In this episode, Red and Ivan discuss the Catelyn VI & Arya X chapters of George R.R. Martin's A Storm of Swords (Catch up on past podcast episodes here to listen to previous chapter breakdowns). Kelly Anneken joins Ivan and Red as they discuss the Happy Mutants podcast, social media snafus, racist animals, Goorin Brothers hats, Lord Walder Frey as a tiny baby, Jinglebell jingling his bells, and Lord Walder’s Beringer White Zinfandel.

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Boars, Gore, and Swords podcast: Rowing Across the Trident? That’s a Paddlin’

Boars, Gore, and Swords is hosted by stand-up comedians Ivan Hernandez and Red Scott. In each episode they break down HBO's Game of Thrones and George R.R. Martin's A Song of Ice and Fire. They also talk about movies, TV, science fiction, fantasy, and lots of other things using foul language. In this episode, they discuss the Arya IX and Jon VI chapters of George R.R. Martin's A Storm of Swords (Catch up on past podcast episodes here to listen to previous chapter breakdowns). Also covered: Bannerman Shannon’s NaNoWriMo victory, the double-headed horse, Sandor the Stranger, Telltale Games’ upcoming Game of Thrones game, Wolfman Bran, and new character Noswym McDrownsalot.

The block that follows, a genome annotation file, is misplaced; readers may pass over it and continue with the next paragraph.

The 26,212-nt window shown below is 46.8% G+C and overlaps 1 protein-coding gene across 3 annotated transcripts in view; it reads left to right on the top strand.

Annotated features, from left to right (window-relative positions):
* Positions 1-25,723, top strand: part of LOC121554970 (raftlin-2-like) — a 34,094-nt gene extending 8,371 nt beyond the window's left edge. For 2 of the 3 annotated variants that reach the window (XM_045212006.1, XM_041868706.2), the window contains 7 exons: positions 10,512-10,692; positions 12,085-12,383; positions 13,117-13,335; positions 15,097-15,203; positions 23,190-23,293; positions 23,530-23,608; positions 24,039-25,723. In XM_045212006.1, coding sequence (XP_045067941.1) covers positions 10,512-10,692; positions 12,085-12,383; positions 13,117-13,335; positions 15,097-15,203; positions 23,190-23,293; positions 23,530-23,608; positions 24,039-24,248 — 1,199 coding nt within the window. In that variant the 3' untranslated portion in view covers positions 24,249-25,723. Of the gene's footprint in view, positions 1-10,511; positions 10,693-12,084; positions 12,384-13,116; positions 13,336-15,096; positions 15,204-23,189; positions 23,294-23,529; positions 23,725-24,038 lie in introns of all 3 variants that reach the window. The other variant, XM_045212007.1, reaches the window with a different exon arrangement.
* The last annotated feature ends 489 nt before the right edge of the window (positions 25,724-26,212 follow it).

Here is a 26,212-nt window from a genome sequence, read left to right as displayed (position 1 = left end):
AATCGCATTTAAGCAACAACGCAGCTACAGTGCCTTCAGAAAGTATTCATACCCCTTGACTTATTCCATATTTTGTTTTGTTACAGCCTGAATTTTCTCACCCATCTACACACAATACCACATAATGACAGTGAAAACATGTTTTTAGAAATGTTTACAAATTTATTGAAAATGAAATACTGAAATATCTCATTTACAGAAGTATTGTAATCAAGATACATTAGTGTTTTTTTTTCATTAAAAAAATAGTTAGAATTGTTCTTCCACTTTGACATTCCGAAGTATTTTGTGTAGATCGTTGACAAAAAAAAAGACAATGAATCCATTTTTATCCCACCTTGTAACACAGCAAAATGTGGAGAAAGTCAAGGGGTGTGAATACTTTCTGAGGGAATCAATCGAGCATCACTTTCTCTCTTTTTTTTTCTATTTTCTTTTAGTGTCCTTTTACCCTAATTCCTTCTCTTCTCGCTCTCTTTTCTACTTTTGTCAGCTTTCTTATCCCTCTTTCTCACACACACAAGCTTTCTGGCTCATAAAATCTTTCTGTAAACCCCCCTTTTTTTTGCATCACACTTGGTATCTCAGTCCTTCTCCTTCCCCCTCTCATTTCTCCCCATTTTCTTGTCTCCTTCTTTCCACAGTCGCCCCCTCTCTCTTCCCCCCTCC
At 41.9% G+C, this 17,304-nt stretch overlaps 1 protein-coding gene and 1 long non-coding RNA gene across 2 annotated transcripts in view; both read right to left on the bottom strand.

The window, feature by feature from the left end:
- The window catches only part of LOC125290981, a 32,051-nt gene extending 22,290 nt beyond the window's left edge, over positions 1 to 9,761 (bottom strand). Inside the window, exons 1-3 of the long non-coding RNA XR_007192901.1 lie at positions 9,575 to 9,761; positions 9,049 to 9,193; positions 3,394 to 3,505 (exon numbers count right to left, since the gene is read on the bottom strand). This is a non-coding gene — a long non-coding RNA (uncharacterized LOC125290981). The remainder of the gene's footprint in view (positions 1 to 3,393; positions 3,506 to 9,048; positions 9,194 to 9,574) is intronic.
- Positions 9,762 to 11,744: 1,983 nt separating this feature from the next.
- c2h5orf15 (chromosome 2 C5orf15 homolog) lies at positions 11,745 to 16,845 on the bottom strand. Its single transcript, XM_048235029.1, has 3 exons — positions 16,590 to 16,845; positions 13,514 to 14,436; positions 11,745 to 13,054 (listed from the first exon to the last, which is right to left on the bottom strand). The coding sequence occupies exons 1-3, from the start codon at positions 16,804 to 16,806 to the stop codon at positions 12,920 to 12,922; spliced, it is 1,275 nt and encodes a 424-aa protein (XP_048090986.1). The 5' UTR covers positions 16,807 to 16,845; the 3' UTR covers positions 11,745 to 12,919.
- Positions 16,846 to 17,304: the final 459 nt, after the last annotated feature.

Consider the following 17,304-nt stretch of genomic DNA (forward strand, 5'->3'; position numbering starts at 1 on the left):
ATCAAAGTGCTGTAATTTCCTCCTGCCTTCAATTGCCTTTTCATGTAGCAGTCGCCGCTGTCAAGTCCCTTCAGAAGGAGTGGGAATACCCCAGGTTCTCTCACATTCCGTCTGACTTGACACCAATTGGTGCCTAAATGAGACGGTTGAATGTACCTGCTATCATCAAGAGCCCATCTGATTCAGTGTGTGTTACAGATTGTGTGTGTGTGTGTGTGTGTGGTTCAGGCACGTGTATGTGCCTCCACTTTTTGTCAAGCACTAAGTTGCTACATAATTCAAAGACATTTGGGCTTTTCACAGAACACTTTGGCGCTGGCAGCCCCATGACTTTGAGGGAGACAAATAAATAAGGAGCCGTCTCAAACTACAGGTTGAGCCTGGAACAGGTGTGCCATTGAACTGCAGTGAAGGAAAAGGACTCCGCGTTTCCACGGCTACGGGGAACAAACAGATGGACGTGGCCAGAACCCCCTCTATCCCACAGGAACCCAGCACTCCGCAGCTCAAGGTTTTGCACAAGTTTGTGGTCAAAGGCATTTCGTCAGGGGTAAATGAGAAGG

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Boars, Gore, and Swords podcast: Let Your Direwolf Do The Talking

Boars, Gore, and Swords is hosted by stand-up comedians Ivan Hernandez and Red Scott. In each episode they break down HBO's Game of Thrones and George R.R. Martin's A Song of Ice and Fire. They also talk about movies, TV, science fiction, fantasy, and lots of other things using foul language. In this episode, they discuss the Catelyn V and Samwell III chapters of George R.R. Martin's A Storm of Swords (Catch up on past podcast episodes here to listen to previous chapter breakdowns). Also covered: Locke and the confusion with Vargo Hoat, Ivan's responses to Spam emails, foreshadowing, the women of House Mormont, a horse riding a horse, the legitimization of children born out of wedlock, DC’s The Seven, and an unfortunate amount of ambient gunfire.